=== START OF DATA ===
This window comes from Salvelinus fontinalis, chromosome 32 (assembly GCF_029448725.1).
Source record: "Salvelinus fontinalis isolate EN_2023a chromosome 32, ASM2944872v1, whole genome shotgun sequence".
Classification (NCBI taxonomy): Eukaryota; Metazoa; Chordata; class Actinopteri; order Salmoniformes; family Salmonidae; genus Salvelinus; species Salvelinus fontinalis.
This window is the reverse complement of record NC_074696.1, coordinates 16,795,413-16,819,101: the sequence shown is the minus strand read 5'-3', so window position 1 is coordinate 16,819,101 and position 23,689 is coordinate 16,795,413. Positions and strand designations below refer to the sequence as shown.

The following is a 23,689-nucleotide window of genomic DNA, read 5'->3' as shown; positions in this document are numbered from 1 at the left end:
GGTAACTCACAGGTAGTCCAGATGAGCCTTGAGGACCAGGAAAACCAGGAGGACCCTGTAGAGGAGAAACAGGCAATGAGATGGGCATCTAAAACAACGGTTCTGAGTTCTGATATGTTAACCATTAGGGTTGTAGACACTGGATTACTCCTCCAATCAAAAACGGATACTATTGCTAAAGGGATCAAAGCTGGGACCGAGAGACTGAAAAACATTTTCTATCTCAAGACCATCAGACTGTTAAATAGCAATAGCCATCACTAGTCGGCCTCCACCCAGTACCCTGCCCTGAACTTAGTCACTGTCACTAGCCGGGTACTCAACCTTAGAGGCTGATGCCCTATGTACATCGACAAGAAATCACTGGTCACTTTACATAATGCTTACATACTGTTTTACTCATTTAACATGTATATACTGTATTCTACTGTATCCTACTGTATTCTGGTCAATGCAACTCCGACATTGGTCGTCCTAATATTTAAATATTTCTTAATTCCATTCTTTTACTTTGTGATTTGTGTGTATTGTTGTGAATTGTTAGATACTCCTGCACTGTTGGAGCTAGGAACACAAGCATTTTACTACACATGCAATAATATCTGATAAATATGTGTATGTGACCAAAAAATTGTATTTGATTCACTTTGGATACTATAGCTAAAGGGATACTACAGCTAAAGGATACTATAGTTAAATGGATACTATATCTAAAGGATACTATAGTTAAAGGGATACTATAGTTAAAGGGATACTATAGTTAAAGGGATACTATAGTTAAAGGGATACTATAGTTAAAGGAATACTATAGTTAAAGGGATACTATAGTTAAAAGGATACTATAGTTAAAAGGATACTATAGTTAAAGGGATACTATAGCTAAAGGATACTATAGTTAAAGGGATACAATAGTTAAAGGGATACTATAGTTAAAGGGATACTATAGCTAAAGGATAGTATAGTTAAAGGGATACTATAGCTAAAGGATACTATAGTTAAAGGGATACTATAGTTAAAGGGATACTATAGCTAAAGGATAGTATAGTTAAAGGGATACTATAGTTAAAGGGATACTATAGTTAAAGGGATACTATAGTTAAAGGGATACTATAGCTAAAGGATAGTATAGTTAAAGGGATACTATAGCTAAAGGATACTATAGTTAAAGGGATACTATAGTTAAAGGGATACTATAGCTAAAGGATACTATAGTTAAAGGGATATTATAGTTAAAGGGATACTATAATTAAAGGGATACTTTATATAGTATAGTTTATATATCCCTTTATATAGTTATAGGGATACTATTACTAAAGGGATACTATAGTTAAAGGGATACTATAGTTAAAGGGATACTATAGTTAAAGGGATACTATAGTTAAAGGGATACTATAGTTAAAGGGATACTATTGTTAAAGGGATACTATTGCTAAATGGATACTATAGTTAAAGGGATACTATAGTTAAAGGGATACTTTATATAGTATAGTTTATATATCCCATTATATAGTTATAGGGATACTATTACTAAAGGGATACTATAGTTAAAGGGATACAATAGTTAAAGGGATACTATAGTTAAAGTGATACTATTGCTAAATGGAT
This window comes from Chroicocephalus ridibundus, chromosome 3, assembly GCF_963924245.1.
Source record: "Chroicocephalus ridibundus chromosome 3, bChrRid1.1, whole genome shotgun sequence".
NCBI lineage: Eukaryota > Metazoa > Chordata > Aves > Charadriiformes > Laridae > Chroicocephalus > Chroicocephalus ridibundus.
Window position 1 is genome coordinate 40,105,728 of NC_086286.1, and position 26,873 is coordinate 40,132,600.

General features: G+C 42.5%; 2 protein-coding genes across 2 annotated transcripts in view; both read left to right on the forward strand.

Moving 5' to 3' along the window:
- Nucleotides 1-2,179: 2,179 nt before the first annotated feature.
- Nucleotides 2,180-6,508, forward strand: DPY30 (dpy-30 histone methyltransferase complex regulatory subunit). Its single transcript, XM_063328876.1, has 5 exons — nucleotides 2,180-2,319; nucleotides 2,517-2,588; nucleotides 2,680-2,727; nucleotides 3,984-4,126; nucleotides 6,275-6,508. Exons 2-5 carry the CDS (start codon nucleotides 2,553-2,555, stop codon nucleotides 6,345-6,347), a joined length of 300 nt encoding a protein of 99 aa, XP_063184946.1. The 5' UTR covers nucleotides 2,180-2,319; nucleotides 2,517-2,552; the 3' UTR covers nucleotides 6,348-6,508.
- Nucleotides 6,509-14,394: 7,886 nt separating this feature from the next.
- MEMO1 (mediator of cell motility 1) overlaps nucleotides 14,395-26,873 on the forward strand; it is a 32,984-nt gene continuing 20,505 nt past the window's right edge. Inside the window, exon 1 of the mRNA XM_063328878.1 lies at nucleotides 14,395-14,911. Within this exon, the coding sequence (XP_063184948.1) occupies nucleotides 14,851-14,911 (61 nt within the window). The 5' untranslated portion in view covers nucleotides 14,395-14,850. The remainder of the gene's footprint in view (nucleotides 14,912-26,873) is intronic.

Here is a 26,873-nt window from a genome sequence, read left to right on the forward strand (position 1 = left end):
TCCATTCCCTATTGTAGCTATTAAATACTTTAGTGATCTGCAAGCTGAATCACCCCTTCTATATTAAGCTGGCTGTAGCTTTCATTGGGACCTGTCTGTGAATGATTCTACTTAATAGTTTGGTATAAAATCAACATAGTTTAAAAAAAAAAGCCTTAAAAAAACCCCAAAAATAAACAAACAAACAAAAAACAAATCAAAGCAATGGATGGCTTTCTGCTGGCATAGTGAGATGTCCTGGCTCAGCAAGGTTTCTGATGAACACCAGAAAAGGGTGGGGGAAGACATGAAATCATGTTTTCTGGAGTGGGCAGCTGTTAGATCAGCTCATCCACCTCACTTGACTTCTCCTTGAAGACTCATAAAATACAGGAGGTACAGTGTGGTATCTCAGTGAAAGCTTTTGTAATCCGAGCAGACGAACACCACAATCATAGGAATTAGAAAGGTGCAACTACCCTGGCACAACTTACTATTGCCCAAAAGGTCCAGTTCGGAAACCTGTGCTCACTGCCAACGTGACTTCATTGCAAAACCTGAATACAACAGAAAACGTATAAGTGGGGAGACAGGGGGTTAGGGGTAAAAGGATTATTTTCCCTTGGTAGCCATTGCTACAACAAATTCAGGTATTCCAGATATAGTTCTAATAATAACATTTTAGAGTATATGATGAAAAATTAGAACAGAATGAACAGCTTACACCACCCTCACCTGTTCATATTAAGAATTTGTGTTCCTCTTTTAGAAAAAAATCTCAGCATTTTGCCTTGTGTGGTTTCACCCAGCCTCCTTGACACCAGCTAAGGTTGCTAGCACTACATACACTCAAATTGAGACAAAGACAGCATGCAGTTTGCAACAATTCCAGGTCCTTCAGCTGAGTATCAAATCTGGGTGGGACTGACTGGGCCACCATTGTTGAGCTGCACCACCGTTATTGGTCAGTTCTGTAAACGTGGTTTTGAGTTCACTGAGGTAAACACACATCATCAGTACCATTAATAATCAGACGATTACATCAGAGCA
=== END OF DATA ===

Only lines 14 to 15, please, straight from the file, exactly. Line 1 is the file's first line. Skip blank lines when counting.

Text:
- Nucleotides 2,180-6,508, forward strand: DPY30 (dpy-30 histone methyltransferase complex regulatory subunit). Its single transcript, XM_063328876.1, has 5 exons — nucleotides 2,180-2,319; nucleotides 2,517-2,588; nucleotides 2,680-2,727; nucleotides 3,984-4,126; nucleotides 6,275-6,508. Exons 2-5 carry the CDS (start codon nucleotides 2,553-2,555, stop codon nucleotides 6,345-6,347), a joined length of 300 nt encoding a protein of 99 aa, XP_063184946.1. The 5' UTR covers nucleotides 2,180-2,319; nucleotides 2,517-2,552; the 3' UTR covers nucleotides 6,348-6,508.
- Nucleotides 6,509-14,394: 7,886 nt separating this feature from the next.